It is all too easy to get stuck in a rut and follow the same unadventurous path, always framing similar pictures in the same way. At such times it is worth reviewing past work and asking how things might develop. Look for unexplored areas and identify consistent successes and failures. Ask what you saw in failed images, and how the subject might be approached more successfully. Objectivity is fundamental because exercises of this nature can be painful as well as stimulating and refreshing.
I have been through such reviews on numerous occasions, usually because of pressure exerted by forthcoming events. My first exhibition was selected from images acquired years earlier, and brought me face to face with unseen aspects of my work. Consequent recognition of personal strengths and weaknesses proved to be the catalyst for beneficial change.
A good portrait brings us uncannily close to a real human being. Its impact and immediacy are such that little seems to stand between the observer and the subject. Indeed, the image approaches reality. So what are the hard-to-define special qualities that elevate the finest images to such levels? Photographers talk about pizzazz, zing and the x-factor, but what does this really mean in terms of photographing people? A definitive statement would undoubtedly be useful, but in practice there are too many different subjects, styles and techniques to consider.
However, whilst accepting that any effort in this direction will be incomplete and imperfect, there is no reason to evade the matter. So, in no particular order of merit, and complete with gaps, wrinkles and appropriate health warnings, a few suggestions follow.
Beautiful light is virtually a prerequisite for a stunning image. Those extraordinary warm colours that pass so quickly at sunset are impossible to describe in words. Bathe a model in light of this quality and the skin becomes incandescent. Use backlighting and the body is rimmed with gold. Alternatively, go out at dawn when the air is cool and moist, and capture the spring-like freshness of a young complexion.
Form and texture are revealed by directional light, perhaps striking a surface at a low angle. This produces sharp contrast between light and shade. Sure winners are intimate skin texture, wrinkles, callused hands, rippling muscles, and exquisite beauty shown in fine detail. The illusion of image depth is also a product of contrast and directional light, but may be enhanced by careful use of perspective, line, shape and colour. Telephoto lenses and differential focus can be use to emphasize the separation of foreground and background.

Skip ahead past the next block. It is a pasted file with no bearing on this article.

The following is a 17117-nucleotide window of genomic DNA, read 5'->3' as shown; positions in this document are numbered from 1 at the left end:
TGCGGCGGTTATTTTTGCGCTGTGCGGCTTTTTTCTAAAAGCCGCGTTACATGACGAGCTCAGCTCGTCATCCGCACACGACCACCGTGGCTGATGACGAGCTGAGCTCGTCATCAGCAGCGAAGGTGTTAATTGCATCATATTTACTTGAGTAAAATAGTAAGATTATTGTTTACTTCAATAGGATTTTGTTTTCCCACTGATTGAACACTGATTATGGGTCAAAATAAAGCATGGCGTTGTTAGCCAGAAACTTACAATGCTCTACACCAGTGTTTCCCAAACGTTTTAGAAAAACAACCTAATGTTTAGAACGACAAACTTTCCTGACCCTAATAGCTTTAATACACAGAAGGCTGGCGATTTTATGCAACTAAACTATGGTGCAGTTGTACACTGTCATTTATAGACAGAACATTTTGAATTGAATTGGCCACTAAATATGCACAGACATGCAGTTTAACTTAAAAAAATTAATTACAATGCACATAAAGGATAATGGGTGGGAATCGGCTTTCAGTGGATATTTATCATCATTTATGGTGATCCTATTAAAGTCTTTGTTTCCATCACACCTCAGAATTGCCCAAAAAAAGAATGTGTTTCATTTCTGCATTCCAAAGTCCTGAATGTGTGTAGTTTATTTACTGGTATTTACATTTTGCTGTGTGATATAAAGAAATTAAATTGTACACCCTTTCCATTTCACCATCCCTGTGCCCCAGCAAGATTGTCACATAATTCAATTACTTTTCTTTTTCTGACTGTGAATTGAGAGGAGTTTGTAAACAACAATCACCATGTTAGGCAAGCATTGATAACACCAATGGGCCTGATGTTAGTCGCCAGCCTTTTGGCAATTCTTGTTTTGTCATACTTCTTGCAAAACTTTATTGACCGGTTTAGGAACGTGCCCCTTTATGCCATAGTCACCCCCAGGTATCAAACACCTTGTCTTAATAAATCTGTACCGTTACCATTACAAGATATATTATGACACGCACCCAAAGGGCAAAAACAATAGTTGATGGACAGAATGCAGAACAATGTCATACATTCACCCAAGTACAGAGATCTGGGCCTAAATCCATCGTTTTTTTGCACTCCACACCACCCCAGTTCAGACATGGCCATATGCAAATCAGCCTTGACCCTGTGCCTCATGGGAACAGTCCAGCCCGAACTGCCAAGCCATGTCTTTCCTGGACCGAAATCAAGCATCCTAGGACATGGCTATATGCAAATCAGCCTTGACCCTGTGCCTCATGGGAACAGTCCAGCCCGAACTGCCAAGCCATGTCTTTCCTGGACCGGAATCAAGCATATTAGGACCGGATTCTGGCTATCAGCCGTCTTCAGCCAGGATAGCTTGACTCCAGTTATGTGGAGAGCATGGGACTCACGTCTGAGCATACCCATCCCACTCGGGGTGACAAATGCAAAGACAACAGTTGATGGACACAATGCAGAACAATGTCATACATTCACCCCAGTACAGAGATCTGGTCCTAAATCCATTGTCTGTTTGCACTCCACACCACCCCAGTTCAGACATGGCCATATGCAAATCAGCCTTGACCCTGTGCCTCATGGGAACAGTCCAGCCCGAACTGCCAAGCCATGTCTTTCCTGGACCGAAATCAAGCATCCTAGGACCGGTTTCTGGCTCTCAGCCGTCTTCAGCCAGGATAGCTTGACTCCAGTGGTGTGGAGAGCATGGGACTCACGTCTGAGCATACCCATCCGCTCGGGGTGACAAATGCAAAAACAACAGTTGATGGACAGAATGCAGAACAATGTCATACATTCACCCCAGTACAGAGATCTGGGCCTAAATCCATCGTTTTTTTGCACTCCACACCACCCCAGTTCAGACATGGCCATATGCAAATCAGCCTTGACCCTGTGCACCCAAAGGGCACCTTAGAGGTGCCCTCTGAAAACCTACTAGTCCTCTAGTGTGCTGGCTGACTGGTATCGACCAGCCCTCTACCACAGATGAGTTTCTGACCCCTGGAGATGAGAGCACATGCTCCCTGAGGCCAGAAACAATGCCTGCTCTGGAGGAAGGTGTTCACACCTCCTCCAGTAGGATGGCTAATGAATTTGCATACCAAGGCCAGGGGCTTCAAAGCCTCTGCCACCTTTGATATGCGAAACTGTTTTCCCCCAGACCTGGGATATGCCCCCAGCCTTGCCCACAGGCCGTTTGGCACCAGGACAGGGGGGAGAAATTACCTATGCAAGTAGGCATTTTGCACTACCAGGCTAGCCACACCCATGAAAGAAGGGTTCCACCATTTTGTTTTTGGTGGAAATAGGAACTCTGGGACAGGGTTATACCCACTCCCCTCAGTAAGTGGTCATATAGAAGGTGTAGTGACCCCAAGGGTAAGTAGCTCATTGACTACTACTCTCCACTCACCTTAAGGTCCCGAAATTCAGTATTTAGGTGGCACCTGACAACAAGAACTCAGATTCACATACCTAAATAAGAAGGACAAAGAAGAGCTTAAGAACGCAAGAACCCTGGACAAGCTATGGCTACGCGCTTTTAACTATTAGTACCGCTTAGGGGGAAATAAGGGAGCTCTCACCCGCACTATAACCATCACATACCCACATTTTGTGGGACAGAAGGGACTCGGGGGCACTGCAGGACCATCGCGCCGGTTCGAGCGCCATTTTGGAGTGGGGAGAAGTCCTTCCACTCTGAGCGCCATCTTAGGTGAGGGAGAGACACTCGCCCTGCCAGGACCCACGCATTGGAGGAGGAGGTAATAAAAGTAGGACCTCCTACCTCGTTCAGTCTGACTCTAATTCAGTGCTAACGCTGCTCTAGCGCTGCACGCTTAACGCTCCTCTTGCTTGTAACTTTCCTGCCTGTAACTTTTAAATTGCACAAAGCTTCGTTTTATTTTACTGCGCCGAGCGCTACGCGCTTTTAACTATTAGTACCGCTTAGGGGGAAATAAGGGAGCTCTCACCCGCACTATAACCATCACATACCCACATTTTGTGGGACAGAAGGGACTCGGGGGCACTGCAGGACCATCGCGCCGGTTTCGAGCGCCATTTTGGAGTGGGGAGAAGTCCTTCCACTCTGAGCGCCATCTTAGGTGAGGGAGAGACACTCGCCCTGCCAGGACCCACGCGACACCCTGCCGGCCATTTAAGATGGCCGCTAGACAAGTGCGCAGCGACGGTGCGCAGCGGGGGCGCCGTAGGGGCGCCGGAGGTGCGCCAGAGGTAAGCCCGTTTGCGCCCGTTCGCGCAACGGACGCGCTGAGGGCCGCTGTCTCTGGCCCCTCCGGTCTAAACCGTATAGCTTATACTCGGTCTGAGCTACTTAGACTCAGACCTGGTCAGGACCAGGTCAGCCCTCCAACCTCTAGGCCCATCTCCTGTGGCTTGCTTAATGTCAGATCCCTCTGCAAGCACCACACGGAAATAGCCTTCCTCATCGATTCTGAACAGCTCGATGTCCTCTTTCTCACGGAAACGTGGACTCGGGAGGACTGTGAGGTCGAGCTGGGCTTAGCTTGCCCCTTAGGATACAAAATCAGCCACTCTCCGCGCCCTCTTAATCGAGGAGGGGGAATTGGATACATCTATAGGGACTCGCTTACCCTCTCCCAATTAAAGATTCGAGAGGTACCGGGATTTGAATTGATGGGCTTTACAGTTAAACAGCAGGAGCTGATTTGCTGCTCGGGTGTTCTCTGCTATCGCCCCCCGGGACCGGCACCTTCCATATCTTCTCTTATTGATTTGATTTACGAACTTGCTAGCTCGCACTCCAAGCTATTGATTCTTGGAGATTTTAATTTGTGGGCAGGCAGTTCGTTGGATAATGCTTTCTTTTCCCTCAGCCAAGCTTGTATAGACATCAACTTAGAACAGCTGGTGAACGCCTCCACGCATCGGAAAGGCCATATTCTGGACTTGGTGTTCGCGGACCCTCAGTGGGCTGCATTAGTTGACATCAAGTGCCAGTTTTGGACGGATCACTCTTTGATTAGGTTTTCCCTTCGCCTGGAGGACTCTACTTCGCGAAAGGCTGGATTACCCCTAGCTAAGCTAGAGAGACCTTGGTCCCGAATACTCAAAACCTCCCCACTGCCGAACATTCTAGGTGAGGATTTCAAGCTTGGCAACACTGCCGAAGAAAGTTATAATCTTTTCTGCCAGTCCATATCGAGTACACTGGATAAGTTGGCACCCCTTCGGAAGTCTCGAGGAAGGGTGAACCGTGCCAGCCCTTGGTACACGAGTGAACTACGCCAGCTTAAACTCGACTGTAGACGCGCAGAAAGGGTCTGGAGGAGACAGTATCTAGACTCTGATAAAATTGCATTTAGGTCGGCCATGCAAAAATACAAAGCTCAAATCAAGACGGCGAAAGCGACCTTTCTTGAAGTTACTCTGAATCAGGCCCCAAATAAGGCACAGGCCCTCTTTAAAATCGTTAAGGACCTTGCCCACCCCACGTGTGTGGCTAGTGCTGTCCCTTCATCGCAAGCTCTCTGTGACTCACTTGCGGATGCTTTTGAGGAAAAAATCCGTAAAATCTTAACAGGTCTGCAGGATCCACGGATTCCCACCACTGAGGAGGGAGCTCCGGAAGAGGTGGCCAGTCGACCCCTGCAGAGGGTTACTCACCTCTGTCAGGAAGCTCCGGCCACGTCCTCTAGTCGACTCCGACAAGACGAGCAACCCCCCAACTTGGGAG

Atmosphere and mood add emotion and meaning to an image. Lighting that conceals detail creates mystery, and backlit smoke and dust add intimacy. Soft focus, muted colours and reduced contrast give a feeling of tranquillity, and strong light and vibrant colours are cheerful.
Eyes certainly deserve a mention. Wide, round eyes, or those with a particularly interesting shape or direction, add magnetism to a portrait. Introduce emotions such as love, fear, joy or despair and you have an x-factor. If the eyes are sparkling, moist, intense, or focused like lasers that is also a plus. Vitality results from lively or mischievous eyes, from intensity, from action or movement, and from the presence of bright saturated colours. It is the feeling of expectation and immediacy produced when a subject seems about to move, and is emphasized by dynamic composition.
Asymmetrical equilibrium is achieved when an appropriately placed secondary element balances the weight or impact of an off-centre subject. The result is a sort of tension felt throughout the image.
Unusual positioning in the frame, particularly of the subject's eyes, may produce an unexpected quality as attention is drawn away to a corner or edge. When combined with strong lines and shapes, and implied lines such as the diagonal gaze of eyes directed to the corner of the frame, a powerful and dynamic composition is possible. Other lines, such as those suggested by the body, or a particular limb, can be used to create simple geometric shapes.
Finally, communication encourages the viewer to feel in contact with the real subject. It is enhanced by direct eye contact, expression, a feeling of involvement, the portrayal of mood or atmosphere, and the interpretation of a message or deeper meaning.